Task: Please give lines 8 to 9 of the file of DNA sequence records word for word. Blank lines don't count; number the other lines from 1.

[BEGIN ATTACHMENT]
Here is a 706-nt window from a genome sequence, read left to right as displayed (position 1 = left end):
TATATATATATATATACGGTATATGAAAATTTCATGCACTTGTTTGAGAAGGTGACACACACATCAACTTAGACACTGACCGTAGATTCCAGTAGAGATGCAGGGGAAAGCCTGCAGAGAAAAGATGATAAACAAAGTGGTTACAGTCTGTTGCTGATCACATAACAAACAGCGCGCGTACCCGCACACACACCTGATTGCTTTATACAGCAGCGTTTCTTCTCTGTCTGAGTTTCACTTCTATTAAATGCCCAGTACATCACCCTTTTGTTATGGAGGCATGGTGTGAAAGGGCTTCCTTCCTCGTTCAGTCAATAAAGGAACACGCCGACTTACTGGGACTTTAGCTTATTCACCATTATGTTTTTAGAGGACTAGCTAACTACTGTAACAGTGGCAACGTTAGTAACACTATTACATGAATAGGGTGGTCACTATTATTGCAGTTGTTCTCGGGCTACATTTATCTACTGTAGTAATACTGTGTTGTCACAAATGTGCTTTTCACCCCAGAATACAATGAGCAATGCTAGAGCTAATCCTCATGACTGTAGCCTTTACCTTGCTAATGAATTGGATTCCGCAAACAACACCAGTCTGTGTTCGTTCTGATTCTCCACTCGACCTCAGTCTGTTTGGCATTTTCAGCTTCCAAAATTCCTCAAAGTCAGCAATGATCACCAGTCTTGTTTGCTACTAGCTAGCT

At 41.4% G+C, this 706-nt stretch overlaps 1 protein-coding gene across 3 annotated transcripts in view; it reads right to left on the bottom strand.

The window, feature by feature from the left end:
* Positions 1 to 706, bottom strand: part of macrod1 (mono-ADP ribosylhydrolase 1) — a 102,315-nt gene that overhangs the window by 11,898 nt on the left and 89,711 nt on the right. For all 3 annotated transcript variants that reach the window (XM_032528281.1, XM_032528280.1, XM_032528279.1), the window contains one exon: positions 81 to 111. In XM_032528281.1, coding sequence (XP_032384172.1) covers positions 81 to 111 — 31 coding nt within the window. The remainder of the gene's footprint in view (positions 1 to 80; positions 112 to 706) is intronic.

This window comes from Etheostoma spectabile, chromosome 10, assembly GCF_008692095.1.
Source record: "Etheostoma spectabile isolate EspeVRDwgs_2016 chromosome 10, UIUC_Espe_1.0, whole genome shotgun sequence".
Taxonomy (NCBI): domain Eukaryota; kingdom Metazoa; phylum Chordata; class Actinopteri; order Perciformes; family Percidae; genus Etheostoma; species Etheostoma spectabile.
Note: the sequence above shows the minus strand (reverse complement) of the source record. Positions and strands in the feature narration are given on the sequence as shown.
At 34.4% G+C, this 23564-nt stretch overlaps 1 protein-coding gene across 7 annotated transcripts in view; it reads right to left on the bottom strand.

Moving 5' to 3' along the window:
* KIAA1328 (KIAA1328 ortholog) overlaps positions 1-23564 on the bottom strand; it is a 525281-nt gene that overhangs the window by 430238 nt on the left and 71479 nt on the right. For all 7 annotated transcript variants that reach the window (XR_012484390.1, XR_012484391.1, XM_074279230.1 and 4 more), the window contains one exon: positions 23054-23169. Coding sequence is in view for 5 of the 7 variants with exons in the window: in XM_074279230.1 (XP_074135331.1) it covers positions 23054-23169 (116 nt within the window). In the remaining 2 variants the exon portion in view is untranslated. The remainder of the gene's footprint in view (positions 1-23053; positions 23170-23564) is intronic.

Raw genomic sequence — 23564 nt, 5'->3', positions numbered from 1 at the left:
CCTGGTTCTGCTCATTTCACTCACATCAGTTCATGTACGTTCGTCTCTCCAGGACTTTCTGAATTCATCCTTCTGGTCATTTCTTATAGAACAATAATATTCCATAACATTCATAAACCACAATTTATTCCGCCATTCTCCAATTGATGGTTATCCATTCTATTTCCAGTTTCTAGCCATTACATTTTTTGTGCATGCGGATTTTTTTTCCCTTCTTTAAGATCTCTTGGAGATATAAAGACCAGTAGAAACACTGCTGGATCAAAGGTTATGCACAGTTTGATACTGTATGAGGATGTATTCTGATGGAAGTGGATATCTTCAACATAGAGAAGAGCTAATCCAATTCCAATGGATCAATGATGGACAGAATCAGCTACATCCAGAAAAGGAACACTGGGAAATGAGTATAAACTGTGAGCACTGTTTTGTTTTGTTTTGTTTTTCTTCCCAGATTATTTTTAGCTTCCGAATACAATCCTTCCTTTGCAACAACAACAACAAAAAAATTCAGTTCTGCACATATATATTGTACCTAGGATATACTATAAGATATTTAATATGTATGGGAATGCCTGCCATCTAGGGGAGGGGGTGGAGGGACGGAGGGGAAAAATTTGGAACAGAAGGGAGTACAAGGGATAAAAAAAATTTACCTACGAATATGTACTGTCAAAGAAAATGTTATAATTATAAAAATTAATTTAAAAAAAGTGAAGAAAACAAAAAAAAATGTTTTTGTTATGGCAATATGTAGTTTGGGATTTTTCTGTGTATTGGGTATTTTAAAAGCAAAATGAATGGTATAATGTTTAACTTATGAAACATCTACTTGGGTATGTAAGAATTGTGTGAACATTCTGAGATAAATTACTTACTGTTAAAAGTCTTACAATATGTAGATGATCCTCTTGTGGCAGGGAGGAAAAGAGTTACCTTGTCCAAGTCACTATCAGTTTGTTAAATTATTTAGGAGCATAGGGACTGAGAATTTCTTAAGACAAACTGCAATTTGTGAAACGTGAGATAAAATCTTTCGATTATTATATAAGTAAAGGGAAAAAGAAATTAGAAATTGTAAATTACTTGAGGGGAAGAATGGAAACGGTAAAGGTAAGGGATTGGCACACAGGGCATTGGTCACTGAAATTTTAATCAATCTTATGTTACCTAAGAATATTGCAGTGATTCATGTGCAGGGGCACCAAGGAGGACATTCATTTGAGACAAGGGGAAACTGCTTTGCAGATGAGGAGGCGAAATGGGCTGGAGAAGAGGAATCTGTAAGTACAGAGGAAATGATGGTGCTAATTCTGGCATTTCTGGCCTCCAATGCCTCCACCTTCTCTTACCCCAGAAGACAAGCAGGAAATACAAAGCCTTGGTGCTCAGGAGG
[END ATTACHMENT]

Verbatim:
Taxonomy (NCBI): domain Eukaryota; kingdom Metazoa; phylum Chordata; class Actinopteri; order Perciformes; family Percidae; genus Etheostoma; species Etheostoma spectabile.
Note: the sequence above shows the minus strand (reverse complement) of the source record. Positions and strands in the feature narration are given on the sequence as shown.